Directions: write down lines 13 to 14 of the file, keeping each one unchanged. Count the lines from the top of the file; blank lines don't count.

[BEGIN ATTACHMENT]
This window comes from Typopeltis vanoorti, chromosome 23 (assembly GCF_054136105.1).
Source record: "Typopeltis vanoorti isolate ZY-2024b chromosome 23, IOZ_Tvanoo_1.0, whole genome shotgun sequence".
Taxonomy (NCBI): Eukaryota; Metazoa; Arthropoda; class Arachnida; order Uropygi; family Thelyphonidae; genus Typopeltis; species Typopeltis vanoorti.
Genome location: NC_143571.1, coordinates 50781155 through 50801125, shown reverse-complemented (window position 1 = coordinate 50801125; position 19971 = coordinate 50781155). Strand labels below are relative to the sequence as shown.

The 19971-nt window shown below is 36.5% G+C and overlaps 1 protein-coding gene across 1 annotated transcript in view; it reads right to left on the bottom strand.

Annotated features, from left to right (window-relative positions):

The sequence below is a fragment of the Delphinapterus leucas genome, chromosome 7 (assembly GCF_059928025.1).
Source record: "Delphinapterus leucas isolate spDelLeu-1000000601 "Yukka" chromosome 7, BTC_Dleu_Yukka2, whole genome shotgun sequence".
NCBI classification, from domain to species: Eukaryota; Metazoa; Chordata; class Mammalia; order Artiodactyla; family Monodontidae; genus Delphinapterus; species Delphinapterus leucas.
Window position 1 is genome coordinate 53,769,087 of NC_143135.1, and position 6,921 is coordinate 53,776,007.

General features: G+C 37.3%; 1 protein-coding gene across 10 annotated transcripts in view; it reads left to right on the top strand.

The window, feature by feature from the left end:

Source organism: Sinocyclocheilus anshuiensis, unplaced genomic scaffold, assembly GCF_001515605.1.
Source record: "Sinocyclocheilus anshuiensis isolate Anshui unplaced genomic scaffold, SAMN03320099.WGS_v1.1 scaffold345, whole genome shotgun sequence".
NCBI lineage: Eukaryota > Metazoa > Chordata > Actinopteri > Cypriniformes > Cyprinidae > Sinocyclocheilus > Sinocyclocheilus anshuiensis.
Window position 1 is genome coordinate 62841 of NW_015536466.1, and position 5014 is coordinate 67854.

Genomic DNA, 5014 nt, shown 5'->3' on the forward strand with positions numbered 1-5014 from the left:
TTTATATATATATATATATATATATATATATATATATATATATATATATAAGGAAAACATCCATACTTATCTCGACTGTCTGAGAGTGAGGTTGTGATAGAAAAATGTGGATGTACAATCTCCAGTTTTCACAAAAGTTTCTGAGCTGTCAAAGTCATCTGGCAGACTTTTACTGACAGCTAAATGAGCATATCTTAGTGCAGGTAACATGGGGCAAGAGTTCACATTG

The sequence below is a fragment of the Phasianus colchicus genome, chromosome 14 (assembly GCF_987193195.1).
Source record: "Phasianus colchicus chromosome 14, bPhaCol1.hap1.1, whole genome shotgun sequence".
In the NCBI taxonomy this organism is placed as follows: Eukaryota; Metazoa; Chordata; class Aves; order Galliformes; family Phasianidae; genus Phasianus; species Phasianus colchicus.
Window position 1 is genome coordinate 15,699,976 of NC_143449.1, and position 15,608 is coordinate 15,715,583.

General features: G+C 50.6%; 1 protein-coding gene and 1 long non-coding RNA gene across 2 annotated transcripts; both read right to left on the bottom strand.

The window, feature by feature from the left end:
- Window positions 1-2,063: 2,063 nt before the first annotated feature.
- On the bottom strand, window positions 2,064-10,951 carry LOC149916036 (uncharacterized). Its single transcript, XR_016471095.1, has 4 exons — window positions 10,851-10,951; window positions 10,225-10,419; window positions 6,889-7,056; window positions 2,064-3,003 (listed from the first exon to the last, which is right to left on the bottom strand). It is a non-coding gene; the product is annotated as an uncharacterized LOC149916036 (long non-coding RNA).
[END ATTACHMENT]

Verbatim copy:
Source organism: Sinocyclocheilus anshuiensis, unplaced genomic scaffold, assembly GCF_001515605.1.
Source record: "Sinocyclocheilus anshuiensis isolate Anshui unplaced genomic scaffold, SAMN03320099.WGS_v1.1 scaffold345, whole genome shotgun sequence".